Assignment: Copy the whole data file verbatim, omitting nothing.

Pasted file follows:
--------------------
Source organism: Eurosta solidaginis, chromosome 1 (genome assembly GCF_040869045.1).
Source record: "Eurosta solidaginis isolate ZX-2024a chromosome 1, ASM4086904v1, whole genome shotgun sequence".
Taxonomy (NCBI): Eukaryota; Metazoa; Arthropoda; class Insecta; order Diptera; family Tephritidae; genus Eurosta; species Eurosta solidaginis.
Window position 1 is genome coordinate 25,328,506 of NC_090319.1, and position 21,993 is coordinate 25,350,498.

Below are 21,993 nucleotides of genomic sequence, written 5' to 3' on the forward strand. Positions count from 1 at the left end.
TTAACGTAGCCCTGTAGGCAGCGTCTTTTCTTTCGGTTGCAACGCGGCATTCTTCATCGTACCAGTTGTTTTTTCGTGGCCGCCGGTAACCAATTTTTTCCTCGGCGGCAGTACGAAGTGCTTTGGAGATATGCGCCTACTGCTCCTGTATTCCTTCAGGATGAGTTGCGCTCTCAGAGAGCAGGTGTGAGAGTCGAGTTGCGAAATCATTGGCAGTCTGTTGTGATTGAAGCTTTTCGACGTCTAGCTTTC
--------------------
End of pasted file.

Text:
Source organism: Eurosta solidaginis, chromosome 1 (genome assembly GCF_040869045.1).
Source record: "Eurosta solidaginis isolate ZX-2024a chromosome 1, ASM4086904v1, whole genome shotgun sequence".
Taxonomy (NCBI): Eukaryota; Metazoa; Arthropoda; class Insecta; order Diptera; family Tephritidae; genus Eurosta; species Eurosta solidaginis.
Window position 1 is genome coordinate 25,328,506 of NC_090319.1, and position 21,993 is coordinate 25,350,498.

Below are 21,993 nucleotides of genomic sequence, written 5' to 3' on the forward strand. Positions count from 1 at the left end.
TTAACGTAGCCCTGTAGGCAGCGTCTTTTCTTTCGGTTGCAACGCGGCATTCTTCATCGTACCAGTTGTTTTTTCGTGGCCGCCGGTAACCAATTTTTTCCTCGGCGGCAGTACGAAGTGCTTTGGAGATATGCGCCTACTGCTCCTGTATTCCTTCAGGATGAGTTGCGCTCTCAGAGAGCAGGTGTGAGAGTCGAGTTGCGAAATCATTGGCAGTCTGTTGTGATTGAAGCTTTTCGACGTCTAGCTTTC